It's no secret that among the architecture profession's biggest sources of guilt is our reliance on concrete in a huge number of the buildings that we have a hand in creating. Architects are more likely than most to be aware of the environmental implications of the material, and yet we continue to use it at an alarming rate. But what alternatives are there in order to do our job? In an article for Forbes, Laurie Winkless runs down a list of three alternatives that stand a good chance of changing the face of concrete construction.
Cemfree is in the category of materials that hopes to offer a real alternative to traditional concrete. Made with ground-granulated blast furnace slag in place of cement, some industry insiders may take some convincing before adoption of Cemfree becomes widespread: Winkless quotes one person saying that cement-free concrete is like "baking a cake without flour," but she then insists that "tests show that it performs at least as well as traditional concrete in many applications."
The approach of Taktl is centered around the idea of "less is more." While this ultra-high-performance concrete is still concrete, it produces far less CO2 than traditional concrete by using less water and by being stronger, meaning you need less of it to achieve the same strength. In addition, Winkless cites a plan that Taktl is putting into place to decentralize production into many local plants, reducing the amount of CO2 released by transporting the material.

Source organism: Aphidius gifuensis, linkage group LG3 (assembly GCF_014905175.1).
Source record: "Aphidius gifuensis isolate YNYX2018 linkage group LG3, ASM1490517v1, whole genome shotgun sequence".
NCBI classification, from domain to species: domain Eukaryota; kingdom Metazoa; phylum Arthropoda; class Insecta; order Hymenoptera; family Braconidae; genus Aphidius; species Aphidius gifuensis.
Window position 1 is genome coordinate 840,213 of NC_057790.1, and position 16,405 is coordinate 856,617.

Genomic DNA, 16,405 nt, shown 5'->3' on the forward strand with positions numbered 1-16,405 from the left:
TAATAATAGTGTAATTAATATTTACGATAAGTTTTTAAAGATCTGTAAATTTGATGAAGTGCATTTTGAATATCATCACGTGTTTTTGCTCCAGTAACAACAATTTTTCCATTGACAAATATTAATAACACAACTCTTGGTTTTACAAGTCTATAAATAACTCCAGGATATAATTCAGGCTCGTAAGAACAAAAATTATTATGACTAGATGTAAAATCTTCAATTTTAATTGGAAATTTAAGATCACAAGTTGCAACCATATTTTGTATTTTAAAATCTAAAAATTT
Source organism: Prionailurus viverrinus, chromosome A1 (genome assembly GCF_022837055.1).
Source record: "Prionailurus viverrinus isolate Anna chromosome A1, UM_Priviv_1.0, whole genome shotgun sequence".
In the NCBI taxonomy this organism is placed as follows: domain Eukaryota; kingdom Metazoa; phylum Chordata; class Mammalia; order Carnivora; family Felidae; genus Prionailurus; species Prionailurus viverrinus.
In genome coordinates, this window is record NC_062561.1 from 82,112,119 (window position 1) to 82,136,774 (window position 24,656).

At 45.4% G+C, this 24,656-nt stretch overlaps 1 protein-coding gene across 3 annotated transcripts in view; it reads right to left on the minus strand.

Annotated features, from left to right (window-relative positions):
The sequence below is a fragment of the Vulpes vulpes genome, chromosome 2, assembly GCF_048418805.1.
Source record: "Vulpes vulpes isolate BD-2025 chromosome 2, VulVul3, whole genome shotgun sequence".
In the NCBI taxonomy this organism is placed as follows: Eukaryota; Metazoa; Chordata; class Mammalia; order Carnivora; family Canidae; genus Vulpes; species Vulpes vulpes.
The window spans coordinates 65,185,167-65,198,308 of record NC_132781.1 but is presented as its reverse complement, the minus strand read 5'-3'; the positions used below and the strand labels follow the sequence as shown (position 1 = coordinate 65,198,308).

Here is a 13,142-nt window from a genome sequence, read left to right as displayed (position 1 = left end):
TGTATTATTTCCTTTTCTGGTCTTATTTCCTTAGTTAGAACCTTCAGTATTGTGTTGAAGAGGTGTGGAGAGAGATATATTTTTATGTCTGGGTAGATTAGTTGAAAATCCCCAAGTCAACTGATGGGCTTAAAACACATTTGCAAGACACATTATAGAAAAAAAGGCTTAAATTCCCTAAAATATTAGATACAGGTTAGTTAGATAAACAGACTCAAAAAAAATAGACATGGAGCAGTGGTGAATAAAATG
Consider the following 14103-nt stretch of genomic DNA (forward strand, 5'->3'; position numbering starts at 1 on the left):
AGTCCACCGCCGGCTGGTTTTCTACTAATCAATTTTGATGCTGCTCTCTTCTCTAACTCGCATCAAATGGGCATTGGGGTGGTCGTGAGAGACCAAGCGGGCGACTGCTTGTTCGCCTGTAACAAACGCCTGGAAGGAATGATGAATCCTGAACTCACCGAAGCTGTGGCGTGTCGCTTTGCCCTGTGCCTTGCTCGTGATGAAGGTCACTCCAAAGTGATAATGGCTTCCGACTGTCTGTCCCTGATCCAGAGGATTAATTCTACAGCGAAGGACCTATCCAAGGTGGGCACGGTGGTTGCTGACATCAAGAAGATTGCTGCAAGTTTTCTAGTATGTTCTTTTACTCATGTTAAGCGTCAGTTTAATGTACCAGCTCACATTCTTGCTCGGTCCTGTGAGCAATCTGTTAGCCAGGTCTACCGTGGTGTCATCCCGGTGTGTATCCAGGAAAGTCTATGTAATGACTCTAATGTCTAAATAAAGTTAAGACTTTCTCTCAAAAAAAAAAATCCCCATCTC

3. Bioreceptive Concrete
Bioreceptive concrete is perhaps more interested in appearances than in technical thing like CO2 emissions - however it must be said that for many, the appearance of concrete is a pretty big drawback too. Developed by Dr Sandra Manso-Blanco, this system still requires a structural concrete core, but over the top are a number of layers which encourage the growth of moss and lichen, making every wall made with the material a unique and ever-changing natural tapestry.
Find out more about all three materials at Forbes.